Allegories of failure.
Urban-planned existences lived out under high-voltage power lines, the yellowed lighting of deserted subterranean underpasses. Dehydrated food – just add water – George and Mildred on the Radio Rentals telly. Modest hopes, unfulfilled ambitions and quiet despair, punctuated by mass unemployment, the three-day week and grinding industrial disputes. The Sixties ‘white heat of industry’ had sputtered – Seventies Britain appeared to be unravelling into a J.G Ballard-esque dystopia.
Should one, for the purposes of shorthand or metaphor wish to illustrate this somewhat bleak view of the times, there are cultural objects and optics available which will serve the purpose. But in purely automotive terms, the Austin Allegro (ADO67) is the vehicle to which most writers default. Heading every tabloid list of ‘worst ever’, the 1973 BLMC product, both in automotive and cultural terms, would become the butt of every populist joke, the default setting for those for whom the only true answers were the obvious ones.
Does a car reflect its times, or do the times reflect the car? It is an apt question – after all, the Allegro’s predecessor, the 1100/1300 (ADO16) was rooted in Sixties optimism; classless, outward looking, reflecting a vision of a modern Britain; one coming to terms with new realities and moving towards a more nuanced post-colonial future. The Allegro by contrast could not help but underline Britain’s subsequent failure to make that leap.
ADO67 emerged from a troubled family. The British Motor Corporation (BMH from 1966) was in significant financial and labour relations difficulty by 1968, suffering from at least a decade of mismanagement. Forced by Prime Minister, Harold Wilson into an unhappy marriage of convenience with Leyland Motors that year, the newly enlarged car business required strong leadership, a ruthless focus on product and some tough decisions. CEO, Donald Stokes was not the man for that job, and rather than confront the issues head-on, elected instead to enact a rapid growth strategy.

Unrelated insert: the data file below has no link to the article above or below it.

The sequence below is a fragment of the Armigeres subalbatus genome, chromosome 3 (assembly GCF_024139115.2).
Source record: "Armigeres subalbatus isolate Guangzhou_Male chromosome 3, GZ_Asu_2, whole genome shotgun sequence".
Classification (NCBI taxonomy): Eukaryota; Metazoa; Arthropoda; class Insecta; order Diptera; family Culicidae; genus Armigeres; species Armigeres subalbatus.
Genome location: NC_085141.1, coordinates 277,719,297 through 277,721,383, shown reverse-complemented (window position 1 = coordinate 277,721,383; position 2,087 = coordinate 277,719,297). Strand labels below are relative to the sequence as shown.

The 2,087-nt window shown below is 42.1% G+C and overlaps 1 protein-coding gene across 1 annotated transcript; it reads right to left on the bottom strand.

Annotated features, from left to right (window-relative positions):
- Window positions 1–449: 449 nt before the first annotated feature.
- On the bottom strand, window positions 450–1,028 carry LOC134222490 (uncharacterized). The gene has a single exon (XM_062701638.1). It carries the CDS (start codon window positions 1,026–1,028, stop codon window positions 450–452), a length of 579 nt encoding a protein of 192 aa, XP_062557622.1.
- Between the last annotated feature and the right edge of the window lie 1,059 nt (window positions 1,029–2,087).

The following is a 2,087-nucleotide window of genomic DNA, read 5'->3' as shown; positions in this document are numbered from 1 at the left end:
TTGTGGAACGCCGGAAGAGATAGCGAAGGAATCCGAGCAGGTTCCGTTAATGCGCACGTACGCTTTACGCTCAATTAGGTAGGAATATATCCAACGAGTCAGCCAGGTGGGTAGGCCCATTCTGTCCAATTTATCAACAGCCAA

BLMC’s volume car business was not in good shape by 1969. Even those models which were selling in meaningful volumes were expensive to build with little by way of profitability baked in – legacies of BMC’s ignorance of cost management and what would later become known as product strategy. Nevertheless, scattered around Longbridge were building blocks for those with eyes to see. Stokes and his new team of managers and engineers however chose to view its new acquisition with a distinctly myopic gaze.
Priority number one that year ought to have been to stabilise the volume business – the obvious means of achieving this end being to on one hand bolster existing product, while on the other, engineer a suitably desirable replacement to ADO16, future-proofed for the new decade. But rather than adopt this pragmatic course, the BLMC board took a momentous and ill-judged leap sideways.
The Marina factor:
In 1969, Donald Stokes fast-tracked the development of the technically conservative Marina (ADO28), intended as a quick and dirty means of regaining lost market share. There was a rationale to this, even if it was one that didn’t quite hold up to scrutiny. The BLMC board believed that it was essential not only to retain their share of the UK car market against the United States multinationals, but to market a car to the growing commercial and fleet markets, there having been some considerable resistance from this area to BMC’s front-drive models.
The case for Marina was predicated upon the organisation’s ability to develop it cheaply and sell it at profit. This however proved more difficult than anticipated, the Marina programme proving more expensive to develop than anticipated and although early sales met expectations, profitability didn’t, not aided by the fact that fleets drove hard bargains and budget-conscious private motorists were hardly in the market for the higher-margin models.